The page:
This is typical of so many investors patiently waiting for property prices to start rising again and missing out on the opportunities already presenting themselves.
Understandably there is still a lot of negative sentiment around when it comes to property investment. People look at countries like Spain and Greece and believe there will be several more years of price falls and little to no capital growth before things finally pick up again.
However when it comes to Turkey, the time to invest has already arrived and one big announcement I read about with interest this week is very likely to see property prices on the European side of Istanbul rise faster than a jet plane at take-off.
This is because the long promised tender process for a third airport in Istanbul is now officially underway and the city can now look forward to the boost it will get from having the world’s largest airport.
Why does having a new airport matter?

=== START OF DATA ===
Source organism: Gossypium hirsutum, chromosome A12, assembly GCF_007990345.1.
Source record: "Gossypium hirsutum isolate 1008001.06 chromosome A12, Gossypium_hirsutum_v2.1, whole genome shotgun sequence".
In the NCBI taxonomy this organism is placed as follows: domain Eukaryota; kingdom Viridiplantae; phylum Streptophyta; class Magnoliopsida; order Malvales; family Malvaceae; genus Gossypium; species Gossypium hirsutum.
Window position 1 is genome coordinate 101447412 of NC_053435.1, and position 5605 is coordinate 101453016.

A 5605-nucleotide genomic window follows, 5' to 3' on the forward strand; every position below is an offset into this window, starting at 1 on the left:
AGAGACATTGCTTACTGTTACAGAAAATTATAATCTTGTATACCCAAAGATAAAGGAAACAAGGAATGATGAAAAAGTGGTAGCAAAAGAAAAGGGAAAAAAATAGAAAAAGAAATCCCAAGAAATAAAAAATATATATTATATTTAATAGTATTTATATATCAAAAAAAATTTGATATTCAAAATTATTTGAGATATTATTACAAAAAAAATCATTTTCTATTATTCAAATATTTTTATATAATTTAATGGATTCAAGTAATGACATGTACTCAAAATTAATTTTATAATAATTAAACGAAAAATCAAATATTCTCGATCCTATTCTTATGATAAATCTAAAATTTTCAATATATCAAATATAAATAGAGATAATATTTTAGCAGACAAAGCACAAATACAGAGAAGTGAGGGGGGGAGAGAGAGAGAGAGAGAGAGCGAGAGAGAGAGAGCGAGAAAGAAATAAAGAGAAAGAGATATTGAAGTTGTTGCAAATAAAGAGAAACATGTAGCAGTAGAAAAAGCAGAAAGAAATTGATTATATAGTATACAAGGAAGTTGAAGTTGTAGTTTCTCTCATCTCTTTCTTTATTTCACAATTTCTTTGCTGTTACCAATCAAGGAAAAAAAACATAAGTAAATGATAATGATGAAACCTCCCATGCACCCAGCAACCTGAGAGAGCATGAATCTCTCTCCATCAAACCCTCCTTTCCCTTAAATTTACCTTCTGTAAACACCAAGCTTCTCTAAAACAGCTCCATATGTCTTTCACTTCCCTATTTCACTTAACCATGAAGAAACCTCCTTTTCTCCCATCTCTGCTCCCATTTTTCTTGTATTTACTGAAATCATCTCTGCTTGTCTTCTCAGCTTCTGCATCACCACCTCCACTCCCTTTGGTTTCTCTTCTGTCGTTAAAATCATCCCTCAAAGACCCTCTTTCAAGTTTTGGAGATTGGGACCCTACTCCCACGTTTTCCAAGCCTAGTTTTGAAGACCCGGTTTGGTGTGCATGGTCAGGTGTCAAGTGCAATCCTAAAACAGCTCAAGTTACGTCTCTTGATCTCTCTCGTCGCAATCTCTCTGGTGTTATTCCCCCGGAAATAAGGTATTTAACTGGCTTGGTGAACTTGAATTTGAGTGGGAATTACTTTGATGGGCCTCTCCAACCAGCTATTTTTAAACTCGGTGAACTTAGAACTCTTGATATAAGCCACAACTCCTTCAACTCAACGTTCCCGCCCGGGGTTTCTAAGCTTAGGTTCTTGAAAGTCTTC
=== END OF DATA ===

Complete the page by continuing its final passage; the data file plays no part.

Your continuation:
In the UK the announcement of a new airport is usually greeted by hoards of demonstrators and complaints about noise. In cities like Istanbul, it means improved accessibility, more tourists and then more competition for property in the best locations within easy reach of the airport terminals
Even in the UK the effects of airports on local property prices are clear, if the recent expansion of Southend airport is anything to go by. Prices in the seaside town rose by nearly 15% in 2012 even as the UK was gripped by recession.
Ambitions for Istanbul stretch far beyond regional expansion, however. Prime Minister Recep Tayyip Erdogan wants to turn Turkey’s largest city into an International transportation hub and he means it. The new airport is set to be the largest in the world when it reaches completion within the next four years.
The airport will have the capacity to handle 90 million passengers a year and eventually feature three runways which will expand that capacity to 150 million.
The new airport will bring major competition for the established leaders in Europe including London Heathrow, Madrid and Charles de Gaulle. Istanbul’s existing airport already saw 44.9 million people pass through in 2012 a jump of 20% on the year before and not too far behind Heathrow’s 69.9 million.
If Istanbul’s airport reaches completion – and an Olympic bid may just speed things up a little – Istanbul will have the potential to rival Paris as a tourist hotspot. Expect property prices to rise fast to reflect this.
What are your thoughts on the new Istanbul airport? Please leave your comments below: